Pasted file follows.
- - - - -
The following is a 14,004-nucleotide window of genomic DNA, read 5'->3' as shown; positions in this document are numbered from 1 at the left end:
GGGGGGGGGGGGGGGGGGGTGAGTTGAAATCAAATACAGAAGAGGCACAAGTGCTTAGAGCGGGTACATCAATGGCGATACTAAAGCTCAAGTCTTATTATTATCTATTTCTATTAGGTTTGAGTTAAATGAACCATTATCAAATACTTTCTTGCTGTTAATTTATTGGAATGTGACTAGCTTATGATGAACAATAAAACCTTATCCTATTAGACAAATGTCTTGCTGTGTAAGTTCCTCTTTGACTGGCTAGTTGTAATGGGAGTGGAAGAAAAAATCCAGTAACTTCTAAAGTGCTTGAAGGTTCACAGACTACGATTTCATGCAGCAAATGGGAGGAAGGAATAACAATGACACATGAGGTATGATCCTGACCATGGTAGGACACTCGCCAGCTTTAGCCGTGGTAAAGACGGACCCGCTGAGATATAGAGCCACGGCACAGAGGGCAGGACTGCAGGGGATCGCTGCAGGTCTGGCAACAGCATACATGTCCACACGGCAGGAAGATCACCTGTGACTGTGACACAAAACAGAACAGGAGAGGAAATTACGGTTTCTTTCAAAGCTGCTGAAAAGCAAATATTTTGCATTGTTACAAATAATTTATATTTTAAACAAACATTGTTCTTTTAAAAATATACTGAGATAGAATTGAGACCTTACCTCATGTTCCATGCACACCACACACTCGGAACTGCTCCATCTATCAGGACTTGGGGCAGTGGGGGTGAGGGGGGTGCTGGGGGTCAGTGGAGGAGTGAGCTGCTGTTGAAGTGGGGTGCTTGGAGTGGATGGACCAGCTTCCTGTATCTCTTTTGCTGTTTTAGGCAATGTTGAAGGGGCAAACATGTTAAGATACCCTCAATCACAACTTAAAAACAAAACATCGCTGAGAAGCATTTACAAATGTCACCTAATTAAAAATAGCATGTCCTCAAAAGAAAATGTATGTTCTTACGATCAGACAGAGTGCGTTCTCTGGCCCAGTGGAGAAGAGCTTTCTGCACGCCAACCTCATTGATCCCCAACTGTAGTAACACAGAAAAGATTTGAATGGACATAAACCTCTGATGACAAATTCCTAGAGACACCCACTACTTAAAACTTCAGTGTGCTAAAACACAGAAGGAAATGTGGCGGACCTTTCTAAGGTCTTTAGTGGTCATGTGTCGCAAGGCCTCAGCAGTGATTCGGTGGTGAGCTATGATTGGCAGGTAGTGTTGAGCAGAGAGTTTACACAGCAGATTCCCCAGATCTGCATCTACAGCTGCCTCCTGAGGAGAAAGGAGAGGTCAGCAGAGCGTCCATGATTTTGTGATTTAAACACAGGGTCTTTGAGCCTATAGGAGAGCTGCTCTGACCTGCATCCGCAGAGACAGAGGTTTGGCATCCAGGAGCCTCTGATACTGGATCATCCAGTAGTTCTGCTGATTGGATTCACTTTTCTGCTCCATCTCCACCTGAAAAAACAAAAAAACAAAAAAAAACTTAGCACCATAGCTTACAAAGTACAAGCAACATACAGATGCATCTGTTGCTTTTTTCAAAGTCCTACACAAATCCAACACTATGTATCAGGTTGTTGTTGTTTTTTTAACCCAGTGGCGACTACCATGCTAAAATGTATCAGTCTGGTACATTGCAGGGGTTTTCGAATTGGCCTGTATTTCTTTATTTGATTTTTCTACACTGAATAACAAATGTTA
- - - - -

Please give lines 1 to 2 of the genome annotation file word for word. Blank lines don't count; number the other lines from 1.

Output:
The following is a 14,004-nucleotide window of genomic DNA, read 5'->3' as shown; positions in this document are numbered from 1 at the left end:
GGGGGGGGGGGGGGGGGGGTGAGTTGAAATCAAATACAGAAGAGGCACAAGTGCTTAGAGCGGGTACATCAATGGCGATACTAAAGCTCAAGTCTTATTATTATCTATTTCTATTAGGTTTGAGTTAAATGAACCATTATCAAATACTTTCTTGCTGTTAATTTATTGGAATGTGACTAGCTTATGATGAACAATAAAACCTTATCCTATTAGACAAATGTCTTGCTGTGTAAGTTCCTCTTTGACTGGCTAGTTGTAATGGGAGTGGAAGAAAAAATCCAGTAACTTCTAAAGTGCTTGAAGGTTCACAGACTACGATTTCATGCAGCAAATGGGAGGAAGGAATAACAATGACACATGAGGTATGATCCTGACCATGGTAGGACACTCGCCAGCTTTAGCCGTGGTAAAGACGGACCCGCTGAGATATAGAGCCACGGCACAGAGGGCAGGACTGCAGGGGATCGCTGCAGGTCTGGCAACAGCATACATGTCCACACGGCAGGAAGATCACCTGTGACTGTGACACAAAACAGAACAGGAGAGGAAATTACGGTTTCTTTCAAAGCTGCTGAAAAGCAAATATTTTGCATTGTTACAAATAATTTATATTTTAAACAAACATTGTTCTTTTAAAAATATACTGAGATAGAATTGAGACCTTACCTCATGTTCCATGCACACCACACACTCGGAACTGCTCCATCTATCAGGACTTGGGGCAGTGGGGGTGAGGGGGGTGCTGGGGGTCAGTGGAGGAGTGAGCTGCTGTTGAAGTGGGGTGCTTGGAGTGGATGGACCAGCTTCCTGTATCTCTTTTGCTGTTTTAGGCAATGTTGAAGGGGCAAACATGTTAAGATACCCTCAATCACAACTTAAAAACAAAACATCGCTGAGAAGCATTTACAAATGTCACCTAATTAAAAATAGCATGTCCTCAAAAGAAAATGTATGTTCTTACGATCAGACAGAGTGCGTTCTCTGGCCCAGTGGAGAAGAGCTTTCTGCACGCCAACCTCATTGATCCCCAACTGTAGTAACACAGAAAAGATTTGAATGGACATAAACCTCTGATGACAAATTCCTAGAGACACCCACTACTTAAAACTTCAGTGTGCTAAAACACAGAAGGAAATGTGGCGGACCTTTCTAAGGTCTTTAGTGGTCATGTGTCGCAAGGCCTCAGCAGTGATTCGGTGGTGAGCTATGATTGGCAGGTAGTGTTGAGCAGAGAGTTTACACAGCAGATTCCCCAGATCTGCATCTACAGCTGCCTCCTGAGGAGAAAGGAGAGGTCAGCAGAGCGTCCATGATTTTGTGATTTAAACACAGGGTCTTTGAGCCTATAGGAGAGCTGCTCTGACCTGCATCCGCAGAGACAGAGGTTTGGCATCCAGGAGCCTCTGATACTGGATCATCCAGTAGTTCTGCTGATTGGATTCACTTTTCTGCTCCATCTCCACCTGAAAAAACAAAAAAACAAAAAAAAACTTAGCACCATAGCTTACAAAGTACAAGCAACATACAGATGCATCTGTTGCTTTTTTCAAAGTCCTACACAAATCCAACACTATGTATCAGGTTGTTGTTGTTTTTTTAACCCAGTGGCGACTACCATGCTAAAATGTATCAGTCTGGTACATTGCAGGGGTTTTCGAATTGGCCTGTATTTCTTTATTTGATTTTTCTACACTGAATAACAAATGTTA